Consistent and regular education not only in medical aspects but also in team work has been strongly recommended for healthcare professionals to promote similar attitudes.26

8. relevant professional development

This was voted the second most important step with 96.36% strongly and mildly agreeing that it is important.   Building on knowledge and grasping every learning opportunity is essential to practicing safe, high quality medicine and meeting the needs of patients.29 Although having always been a lifelong commitment for a physician, methods may need constant revision to fit individual requirements and local capacity.

As an example of one form of professional development, training in emergency medicine with simulated patients occurs every month in the city Alta, Finnmark. Nurses and ambulance staff are included and a range of acute scenarios are completed. Training is usually during working hours, maximising accessibility to staff.   Practicing in their local environment with their own equipment and colleagues is beneficial and may make feedback and evaluation easier.30

9. Training future professionals

This final aspect of the Framework was shown to be the most important to conference attendees with 98.15% mildly and strongly agreeing that it is important. This comes hand in hand with the previous Framework step. Another Norwegian example of educating doctors, is a mandatory group for GP trainees which meets once a month. This group consists of several trainees from different practices around Finnmark with a more experienced qualified GP taking a facilitating role. The aim of these groups is to discuss and contribute equally around cases in order to educate each other. Similarly to the previous example, this promotes social engagement, motivates and encourages knowledge and allows the sharing of experiences. Informal comments from these group participants indicate that they are a valued aspect of training and may increase the likelihood of recruitment and retention.

Limitations of study

This survey had a relatively low response rate considering the conference participant number. In the survey there was not an option for asking country of origin for the participant, which was an oversight. In retrospect it would have been very useful to know how many from each country were involved. More time should have been allowed to prepare involvement with the international partners. For example, a video call before the conferences could have boosted participation and subsequently the response rate. There should also have been more allotted time for introduction and explanation to the conference participants. The questionnaire is only accessible to professionals who have attended the conference and learnt about the frame work. Therefore the responses are not representative of all people involved in recruiting and retaining of doctors.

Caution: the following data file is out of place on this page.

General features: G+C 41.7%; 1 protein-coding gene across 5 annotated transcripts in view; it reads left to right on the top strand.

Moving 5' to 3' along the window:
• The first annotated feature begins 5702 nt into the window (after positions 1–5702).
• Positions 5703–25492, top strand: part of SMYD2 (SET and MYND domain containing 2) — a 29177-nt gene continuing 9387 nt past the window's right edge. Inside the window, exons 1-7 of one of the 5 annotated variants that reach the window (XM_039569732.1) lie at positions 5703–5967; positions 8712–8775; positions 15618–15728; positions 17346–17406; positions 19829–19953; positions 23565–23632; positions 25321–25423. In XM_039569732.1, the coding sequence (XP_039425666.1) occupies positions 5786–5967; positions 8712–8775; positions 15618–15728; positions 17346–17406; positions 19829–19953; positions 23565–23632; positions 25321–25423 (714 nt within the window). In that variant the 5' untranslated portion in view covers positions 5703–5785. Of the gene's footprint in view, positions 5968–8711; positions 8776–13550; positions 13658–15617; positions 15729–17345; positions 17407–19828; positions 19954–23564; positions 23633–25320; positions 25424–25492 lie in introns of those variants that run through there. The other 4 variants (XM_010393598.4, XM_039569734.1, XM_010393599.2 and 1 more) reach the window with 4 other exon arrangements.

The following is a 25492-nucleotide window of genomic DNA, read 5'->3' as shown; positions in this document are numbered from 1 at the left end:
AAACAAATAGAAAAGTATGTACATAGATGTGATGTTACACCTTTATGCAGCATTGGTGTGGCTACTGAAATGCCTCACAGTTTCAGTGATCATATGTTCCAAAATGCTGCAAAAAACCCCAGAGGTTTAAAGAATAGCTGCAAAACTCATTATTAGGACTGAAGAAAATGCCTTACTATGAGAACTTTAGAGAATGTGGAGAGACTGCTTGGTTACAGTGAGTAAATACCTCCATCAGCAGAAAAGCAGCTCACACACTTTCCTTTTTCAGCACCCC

Strengths of study

To our knowledge this is the first study of its kind.  The Framework has never been formally evaluated before.   It looks at responses from professionals across multiple disciplines and promotes personal reflection.


The main findings of this report are that every Framework step was well received, perceived as relevant, important and achievable.    In addition there is plenty scope for every step to be improved upon, in order to increase the likelihood of recruiting and retaining doctors in rural communities.   Collaboration between countries is valuable and there is much to be learnt from taking examples and comparing the unknown to the known.


My great and sincerest thanks go to Dr Helen Brandstorp, my Norwegian supervisor, for her enthusiasm and willingness to support and help me with this elective project.   Without her kindness this project would not have been possible and my experience would not have been nearly so rich.

Also I am very grateful to my home supervisor Dr Miles Mack and without his introduction to Helen, I would not have gone to Norway at all!

I would like to thank all the staff at NSDM for their generosity, warm welcome and funding for my experiences in Finnmark.

My sincere thanks goes to the incredibly generous people around Finnmark who hosted me, looked after me and made me feel at home: Ellen Cathrine, Britt, Inger, Mauriel, Maret Lajla and her family, Jøstein and his family.   Thanks to the additional doctors who gave me clinical experience in Vadsø, Astrid in Nesseby, Jørgan in Tana and Axel in Kirkenes.


  1. World Health Organisation (2001) The World health report 2000: health systems: improving performance(World Health Organisation, Geneva), pp 73–92
  2. Andersen FForsdahl AHerder O Aaraas IJ  Lack of doctors in rural districts–situation in Northern Norway, national challenge. September 200.1 121 (23)